• Dyspareunia: Painful sexual intercourse – e.g. spreading the legs is painful –
  • Impotence in men

These symptoms can get worse due to sitting, hip adduction with flexion and internal rotation at the hip, and due to physical activity.

You don’t understand what that means? I’ll explain it to you: With an adduction, the thigh is moved towards the midline of the body, with a flexion it is lifted upwards and with an internal rotation it is turned inwards.

During all these movements the piriformis gets stretched and is slightly extended. If it has a hypertonus – too much tension – this change in length can lead to increased symptoms and pain.

2. Attachment Points

Simply put, the muscle extends from your sacrum/os sacrum to the greater trochanter, a small elevation at the top of your femur.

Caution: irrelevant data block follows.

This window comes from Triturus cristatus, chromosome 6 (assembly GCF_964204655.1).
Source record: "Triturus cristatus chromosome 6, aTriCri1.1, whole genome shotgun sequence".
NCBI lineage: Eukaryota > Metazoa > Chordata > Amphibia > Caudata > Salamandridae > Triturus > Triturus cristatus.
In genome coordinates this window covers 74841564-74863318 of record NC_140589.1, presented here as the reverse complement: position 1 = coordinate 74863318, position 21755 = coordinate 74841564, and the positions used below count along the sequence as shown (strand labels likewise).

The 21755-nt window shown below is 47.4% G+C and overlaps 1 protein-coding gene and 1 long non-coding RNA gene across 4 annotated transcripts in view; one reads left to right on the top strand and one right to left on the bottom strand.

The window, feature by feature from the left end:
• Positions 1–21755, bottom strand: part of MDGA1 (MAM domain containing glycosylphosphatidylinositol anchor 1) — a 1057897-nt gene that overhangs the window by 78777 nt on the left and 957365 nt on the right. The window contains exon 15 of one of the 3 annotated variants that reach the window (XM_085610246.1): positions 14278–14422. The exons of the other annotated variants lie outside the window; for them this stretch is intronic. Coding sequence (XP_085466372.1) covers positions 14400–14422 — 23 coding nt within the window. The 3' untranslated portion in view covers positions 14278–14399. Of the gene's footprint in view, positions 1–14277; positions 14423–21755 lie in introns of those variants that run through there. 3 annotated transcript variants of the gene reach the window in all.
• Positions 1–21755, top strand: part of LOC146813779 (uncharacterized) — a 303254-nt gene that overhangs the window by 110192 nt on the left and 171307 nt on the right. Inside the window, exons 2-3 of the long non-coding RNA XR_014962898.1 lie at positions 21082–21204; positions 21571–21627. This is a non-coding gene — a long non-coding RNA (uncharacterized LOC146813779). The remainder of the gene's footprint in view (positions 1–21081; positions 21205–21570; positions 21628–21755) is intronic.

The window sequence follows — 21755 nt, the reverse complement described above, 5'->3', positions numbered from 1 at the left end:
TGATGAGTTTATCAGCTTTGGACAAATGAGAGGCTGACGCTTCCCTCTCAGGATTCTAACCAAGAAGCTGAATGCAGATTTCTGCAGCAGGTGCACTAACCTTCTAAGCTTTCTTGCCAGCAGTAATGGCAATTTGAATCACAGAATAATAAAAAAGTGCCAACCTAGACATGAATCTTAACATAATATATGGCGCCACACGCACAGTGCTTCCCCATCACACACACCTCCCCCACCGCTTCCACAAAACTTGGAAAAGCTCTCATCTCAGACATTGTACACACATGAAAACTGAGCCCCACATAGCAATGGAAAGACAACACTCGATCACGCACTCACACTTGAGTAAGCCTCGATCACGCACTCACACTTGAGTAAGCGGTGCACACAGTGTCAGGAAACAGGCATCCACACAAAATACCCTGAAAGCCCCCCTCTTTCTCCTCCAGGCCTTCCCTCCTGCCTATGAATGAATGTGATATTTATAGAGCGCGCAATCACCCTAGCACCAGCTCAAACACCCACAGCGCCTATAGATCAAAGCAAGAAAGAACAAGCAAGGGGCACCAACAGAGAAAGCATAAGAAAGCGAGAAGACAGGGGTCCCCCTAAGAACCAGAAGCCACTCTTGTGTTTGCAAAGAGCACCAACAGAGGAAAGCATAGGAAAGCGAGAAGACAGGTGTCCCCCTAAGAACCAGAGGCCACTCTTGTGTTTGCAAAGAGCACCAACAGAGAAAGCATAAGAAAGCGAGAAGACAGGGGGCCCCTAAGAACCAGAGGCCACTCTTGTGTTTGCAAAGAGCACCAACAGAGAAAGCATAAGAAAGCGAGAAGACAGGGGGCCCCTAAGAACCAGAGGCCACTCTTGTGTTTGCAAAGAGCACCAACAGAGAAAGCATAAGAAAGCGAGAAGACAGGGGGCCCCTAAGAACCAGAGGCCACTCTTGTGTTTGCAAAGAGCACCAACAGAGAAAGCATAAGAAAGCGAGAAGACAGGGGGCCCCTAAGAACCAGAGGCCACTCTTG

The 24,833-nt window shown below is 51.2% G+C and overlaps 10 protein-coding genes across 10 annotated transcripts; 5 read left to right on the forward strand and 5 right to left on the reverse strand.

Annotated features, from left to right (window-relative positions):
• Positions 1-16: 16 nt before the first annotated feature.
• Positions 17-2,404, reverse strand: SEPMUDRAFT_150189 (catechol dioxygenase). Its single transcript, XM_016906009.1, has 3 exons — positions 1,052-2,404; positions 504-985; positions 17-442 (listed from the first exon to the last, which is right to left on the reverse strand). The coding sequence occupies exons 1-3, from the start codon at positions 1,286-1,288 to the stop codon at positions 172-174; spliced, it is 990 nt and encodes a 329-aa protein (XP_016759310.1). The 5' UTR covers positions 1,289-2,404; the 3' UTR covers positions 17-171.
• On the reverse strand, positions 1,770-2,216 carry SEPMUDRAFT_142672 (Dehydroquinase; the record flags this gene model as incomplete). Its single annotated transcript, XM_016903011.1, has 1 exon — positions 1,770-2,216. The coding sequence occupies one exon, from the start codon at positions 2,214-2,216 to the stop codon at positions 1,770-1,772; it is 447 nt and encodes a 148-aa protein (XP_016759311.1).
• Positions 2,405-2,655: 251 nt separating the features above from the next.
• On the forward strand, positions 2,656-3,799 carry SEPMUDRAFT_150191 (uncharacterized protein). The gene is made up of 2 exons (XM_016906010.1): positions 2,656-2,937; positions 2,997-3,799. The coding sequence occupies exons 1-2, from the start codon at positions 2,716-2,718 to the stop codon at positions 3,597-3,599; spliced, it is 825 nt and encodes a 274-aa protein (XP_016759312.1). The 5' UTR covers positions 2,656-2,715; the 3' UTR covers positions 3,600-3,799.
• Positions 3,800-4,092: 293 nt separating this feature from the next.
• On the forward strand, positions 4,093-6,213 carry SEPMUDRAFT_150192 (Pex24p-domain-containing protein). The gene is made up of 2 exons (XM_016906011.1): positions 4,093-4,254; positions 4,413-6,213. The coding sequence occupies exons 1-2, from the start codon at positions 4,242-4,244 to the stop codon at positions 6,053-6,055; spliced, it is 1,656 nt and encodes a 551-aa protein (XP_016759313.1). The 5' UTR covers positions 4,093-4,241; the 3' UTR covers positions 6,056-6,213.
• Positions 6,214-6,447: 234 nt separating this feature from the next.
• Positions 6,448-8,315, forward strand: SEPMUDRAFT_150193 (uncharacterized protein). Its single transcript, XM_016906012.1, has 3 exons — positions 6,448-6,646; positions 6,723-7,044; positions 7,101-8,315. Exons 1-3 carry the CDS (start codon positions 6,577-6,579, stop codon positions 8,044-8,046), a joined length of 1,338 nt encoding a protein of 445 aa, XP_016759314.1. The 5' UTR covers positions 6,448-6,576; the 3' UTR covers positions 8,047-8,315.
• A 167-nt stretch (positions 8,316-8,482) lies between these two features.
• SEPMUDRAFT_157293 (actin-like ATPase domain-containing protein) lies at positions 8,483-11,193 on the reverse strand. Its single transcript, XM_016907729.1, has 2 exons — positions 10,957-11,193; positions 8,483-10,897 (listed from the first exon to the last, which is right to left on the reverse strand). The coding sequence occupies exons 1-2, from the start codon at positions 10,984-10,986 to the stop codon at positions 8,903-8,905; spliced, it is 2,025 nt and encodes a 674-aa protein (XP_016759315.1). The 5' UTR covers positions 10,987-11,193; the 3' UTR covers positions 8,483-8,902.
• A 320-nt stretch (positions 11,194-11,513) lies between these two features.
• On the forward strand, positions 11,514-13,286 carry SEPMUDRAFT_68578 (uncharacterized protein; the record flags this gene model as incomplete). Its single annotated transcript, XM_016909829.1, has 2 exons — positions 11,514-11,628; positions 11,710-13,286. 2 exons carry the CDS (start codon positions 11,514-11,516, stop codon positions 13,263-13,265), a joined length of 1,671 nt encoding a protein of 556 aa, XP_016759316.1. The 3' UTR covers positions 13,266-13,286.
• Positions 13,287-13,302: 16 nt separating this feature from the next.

3. Function

The main function of the piriformis is the external rotation at the hip.

But it also contributes to the stabilization of the hip by counteracting fast internal rotations (e.g. early stance phase during running or racing) and holding the femoral head in the acetabulum.

It also performs an abduction when your hip is bent 90°.

4. Piriformis – Trigger Point Activation

Tensions and trigger points usually arise in this muscle because of unusual and sudden movements.

Especially situations in which one’s own body weight has to be “absorbed” and the hip has to be stabilized are often responsible for the activation of trigger points or just tensions.

A classic example would be slipping on snow, ice or a wet floor.